Pictures from the scene show two vehicles, one blown up and one shot at from the front. Several local reports in Iran indicated that a suicide bomber was involved in the attack, but that has not yet been confirmed.

The Prime Minister's Office and the Pentagon have yet to comment on the reports.

A military adviser to Iran's supreme leader Ali Khamenei accused Israel for trying to provoke "a full-blown" war by killing Fakhrizadeh.


Warning from the past comes back to haunt Iran’s top nuclear scientist
“Remember that name” Israeli Prime Minister Benjamin Netanyahu warned in 2018 of Iranian nuclear scientist Mohsen Fakhrizadeh, who many referred to as the “father” of Iran’s nuclear weapons project.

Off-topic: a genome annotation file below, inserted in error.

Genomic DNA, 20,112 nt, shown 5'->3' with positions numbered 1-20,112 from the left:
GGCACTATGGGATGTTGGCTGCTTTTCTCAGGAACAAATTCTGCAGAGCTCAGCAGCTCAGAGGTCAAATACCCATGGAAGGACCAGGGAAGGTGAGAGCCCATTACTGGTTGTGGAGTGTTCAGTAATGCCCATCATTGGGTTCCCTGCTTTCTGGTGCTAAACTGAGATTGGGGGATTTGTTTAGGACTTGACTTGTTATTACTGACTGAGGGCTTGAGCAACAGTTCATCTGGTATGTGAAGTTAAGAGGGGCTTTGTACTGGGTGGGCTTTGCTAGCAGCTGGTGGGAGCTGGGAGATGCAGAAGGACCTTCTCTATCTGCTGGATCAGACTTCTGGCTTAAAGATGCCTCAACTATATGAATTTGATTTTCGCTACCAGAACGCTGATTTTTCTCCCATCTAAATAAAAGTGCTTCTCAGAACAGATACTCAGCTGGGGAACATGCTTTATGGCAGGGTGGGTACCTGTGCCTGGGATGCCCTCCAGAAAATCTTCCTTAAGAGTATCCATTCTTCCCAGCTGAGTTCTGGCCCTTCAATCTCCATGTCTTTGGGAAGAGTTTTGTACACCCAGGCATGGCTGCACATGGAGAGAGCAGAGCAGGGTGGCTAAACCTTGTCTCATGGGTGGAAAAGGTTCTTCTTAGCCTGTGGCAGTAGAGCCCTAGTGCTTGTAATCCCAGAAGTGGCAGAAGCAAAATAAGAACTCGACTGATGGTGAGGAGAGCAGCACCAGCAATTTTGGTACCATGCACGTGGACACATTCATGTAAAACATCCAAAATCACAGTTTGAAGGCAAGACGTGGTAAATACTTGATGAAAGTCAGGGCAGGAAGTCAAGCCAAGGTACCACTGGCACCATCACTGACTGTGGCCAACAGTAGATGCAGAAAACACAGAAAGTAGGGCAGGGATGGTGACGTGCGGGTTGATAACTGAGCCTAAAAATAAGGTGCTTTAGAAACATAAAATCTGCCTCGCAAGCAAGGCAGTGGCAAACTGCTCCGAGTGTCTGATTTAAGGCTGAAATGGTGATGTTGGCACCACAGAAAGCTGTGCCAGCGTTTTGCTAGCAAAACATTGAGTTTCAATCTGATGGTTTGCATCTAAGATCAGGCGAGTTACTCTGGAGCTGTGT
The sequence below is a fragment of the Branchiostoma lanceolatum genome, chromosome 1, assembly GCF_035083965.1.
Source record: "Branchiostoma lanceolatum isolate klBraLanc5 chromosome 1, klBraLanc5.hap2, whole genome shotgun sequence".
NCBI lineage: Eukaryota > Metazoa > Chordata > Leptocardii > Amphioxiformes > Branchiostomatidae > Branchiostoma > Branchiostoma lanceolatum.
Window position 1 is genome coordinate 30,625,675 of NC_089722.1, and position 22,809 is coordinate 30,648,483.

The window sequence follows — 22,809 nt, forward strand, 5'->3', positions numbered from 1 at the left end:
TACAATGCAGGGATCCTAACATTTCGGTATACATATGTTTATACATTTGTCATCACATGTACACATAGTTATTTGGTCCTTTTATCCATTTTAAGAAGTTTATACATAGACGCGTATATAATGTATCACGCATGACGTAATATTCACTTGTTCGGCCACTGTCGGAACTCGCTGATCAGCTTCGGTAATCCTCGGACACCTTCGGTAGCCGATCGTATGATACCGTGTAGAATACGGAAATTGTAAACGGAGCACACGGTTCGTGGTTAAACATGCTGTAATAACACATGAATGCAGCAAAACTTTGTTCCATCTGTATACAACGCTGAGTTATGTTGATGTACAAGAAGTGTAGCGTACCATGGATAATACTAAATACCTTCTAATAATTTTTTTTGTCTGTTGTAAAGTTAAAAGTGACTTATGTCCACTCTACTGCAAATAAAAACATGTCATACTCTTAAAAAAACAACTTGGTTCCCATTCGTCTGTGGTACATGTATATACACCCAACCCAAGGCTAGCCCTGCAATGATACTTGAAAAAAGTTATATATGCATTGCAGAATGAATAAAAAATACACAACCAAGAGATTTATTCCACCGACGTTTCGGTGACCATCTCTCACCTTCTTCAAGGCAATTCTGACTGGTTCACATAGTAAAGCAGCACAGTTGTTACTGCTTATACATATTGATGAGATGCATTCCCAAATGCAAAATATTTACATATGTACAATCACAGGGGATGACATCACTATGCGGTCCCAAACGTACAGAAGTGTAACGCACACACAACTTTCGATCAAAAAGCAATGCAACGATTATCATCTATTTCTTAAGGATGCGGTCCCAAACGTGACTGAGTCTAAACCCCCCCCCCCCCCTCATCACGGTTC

But over the course of two years, no one remembered that name. Save for a few, including those who assassinated him on a busy street in Damavand, east of the capital of Tehran, on Friday.

Netanyahu made the comment when he divulged that Israel had obtained 100,000 files from Iran’s secret nuclear archives. He said that Fakhrizadeh, a brigadier general in Iran’s Revolutionary Guard Corps and a professor of physics at the Guard’s Imam Hussein University, played a central role in the Islamic Republic’s nuclear program.

Though he had been sidelined for several years, Fakhirzadeh returned to drive Iran’s nuclear program, Project Amad, specifically to develop nuclear warheads for the multitudes of ballistic missiles the Islamic republic already possesses.